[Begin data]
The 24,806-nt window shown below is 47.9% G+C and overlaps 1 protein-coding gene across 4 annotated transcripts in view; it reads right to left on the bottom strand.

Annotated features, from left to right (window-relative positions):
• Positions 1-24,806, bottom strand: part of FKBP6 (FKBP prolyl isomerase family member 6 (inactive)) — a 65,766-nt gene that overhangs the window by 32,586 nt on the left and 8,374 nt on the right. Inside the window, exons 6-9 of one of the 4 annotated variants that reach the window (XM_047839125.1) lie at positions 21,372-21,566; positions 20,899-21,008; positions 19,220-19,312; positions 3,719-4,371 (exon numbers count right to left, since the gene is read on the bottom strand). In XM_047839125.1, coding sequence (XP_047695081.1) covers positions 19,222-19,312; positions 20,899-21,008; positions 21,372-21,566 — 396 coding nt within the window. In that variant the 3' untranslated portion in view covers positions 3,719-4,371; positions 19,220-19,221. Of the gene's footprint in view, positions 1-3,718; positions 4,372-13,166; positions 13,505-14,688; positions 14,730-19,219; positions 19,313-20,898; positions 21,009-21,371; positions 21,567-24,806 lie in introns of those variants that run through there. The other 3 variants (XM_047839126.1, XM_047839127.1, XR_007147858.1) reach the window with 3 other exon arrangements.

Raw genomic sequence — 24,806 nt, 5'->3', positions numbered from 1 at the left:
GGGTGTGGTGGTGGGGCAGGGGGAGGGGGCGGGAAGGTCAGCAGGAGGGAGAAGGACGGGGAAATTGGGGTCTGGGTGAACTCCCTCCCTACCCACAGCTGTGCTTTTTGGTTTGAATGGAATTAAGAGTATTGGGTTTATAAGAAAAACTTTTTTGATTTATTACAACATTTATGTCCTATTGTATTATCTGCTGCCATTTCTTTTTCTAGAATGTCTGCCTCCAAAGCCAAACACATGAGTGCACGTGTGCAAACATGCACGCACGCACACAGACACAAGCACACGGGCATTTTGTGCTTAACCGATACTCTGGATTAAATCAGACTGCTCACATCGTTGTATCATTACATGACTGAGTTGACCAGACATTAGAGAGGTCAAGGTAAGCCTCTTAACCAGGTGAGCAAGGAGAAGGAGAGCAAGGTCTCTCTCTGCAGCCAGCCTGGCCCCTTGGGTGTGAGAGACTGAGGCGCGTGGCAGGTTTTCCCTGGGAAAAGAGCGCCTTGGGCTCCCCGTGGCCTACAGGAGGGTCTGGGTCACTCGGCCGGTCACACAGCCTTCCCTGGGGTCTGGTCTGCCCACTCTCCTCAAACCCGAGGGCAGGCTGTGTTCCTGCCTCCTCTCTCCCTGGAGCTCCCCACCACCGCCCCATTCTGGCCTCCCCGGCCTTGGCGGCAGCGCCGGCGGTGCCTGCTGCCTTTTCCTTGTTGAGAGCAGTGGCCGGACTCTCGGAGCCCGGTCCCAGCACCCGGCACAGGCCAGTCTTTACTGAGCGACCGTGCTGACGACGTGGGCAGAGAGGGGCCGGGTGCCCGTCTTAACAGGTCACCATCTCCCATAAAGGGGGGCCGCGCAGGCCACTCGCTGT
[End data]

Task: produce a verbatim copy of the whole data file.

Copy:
The 24,806-nt window shown below is 47.9% G+C and overlaps 1 protein-coding gene across 4 annotated transcripts in view; it reads right to left on the bottom strand.

Annotated features, from left to right (window-relative positions):
• Positions 1-24,806, bottom strand: part of FKBP6 (FKBP prolyl isomerase family member 6 (inactive)) — a 65,766-nt gene that overhangs the window by 32,586 nt on the left and 8,374 nt on the right. Inside the window, exons 6-9 of one of the 4 annotated variants that reach the window (XM_047839125.1) lie at positions 21,372-21,566; positions 20,899-21,008; positions 19,220-19,312; positions 3,719-4,371 (exon numbers count right to left, since the gene is read on the bottom strand). In XM_047839125.1, coding sequence (XP_047695081.1) covers positions 19,222-19,312; positions 20,899-21,008; positions 21,372-21,566 — 396 coding nt within the window. In that variant the 3' untranslated portion in view covers positions 3,719-4,371; positions 19,220-19,221. Of the gene's footprint in view, positions 1-3,718; positions 4,372-13,166; positions 13,505-14,688; positions 14,730-19,219; positions 19,313-20,898; positions 21,009-21,371; positions 21,567-24,806 lie in introns of those variants that run through there. The other 3 variants (XM_047839126.1, XM_047839127.1, XR_007147858.1) reach the window with 3 other exon arrangements.

Raw genomic sequence — 24,806 nt, 5'->3', positions numbered from 1 at the left:
GGGTGTGGTGGTGGGGCAGGGGGAGGGGGCGGGAAGGTCAGCAGGAGGGAGAAGGACGGGGAAATTGGGGTCTGGGTGAACTCCCTCCCTACCCACAGCTGTGCTTTTTGGTTTGAATGGAATTAAGAGTATTGGGTTTATAAGAAAAACTTTTTTGATTTATTACAACATTTATGTCCTATTGTATTATCTGCTGCCATTTCTTTTTCTAGAATGTCTGCCTCCAAAGCCAAACACATGAGTGCACGTGTGCAAACATGCACGCACGCACACAGACACAAGCACACGGGCATTTTGTGCTTAACCGATACTCTGGATTAAATCAGACTGCTCACATCGTTGTATCATTACATGACTGAGTTGACCAGACATTAGAGAGGTCAAGGTAAGCCTCTTAACCAGGTGAGCAAGGAGAAGGAGAGCAAGGTCTCTCTCTGCAGCCAGCCTGGCCCCTTGGGTGTGAGAGACTGAGGCGCGTGGCAGGTTTTCCCTGGGAAAAGAGCGCCTTGGGCTCCCCGTGGCCTACAGGAGGGTCTGGGTCACTCGGCCGGTCACACAGCCTTCCCTGGGGTCTGGTCTGCCCACTCTCCTCAAACCCGAGGGCAGGCTGTGTTCCTGCCTCCTCTCTCCCTGGAGCTCCCCACCACCGCCCCATTCTGGCCTCCCCGGCCTTGGCGGCAGCGCCGGCGGTGCCTGCTGCCTTTTCCTTGTTGAGAGCAGTGGCCGGACTCTCGGAGCCCGGTCCCAGCACCCGGCACAGGCCAGTCTTTACTGAGCGACCGTGCTGACGACGTGGGCAGAGAGGGGCCGGGTGCCCGTCTTAACAGGTCACCATCTCCCATAAAGGGGGGCCGCGCAGGCCACTCGCTGT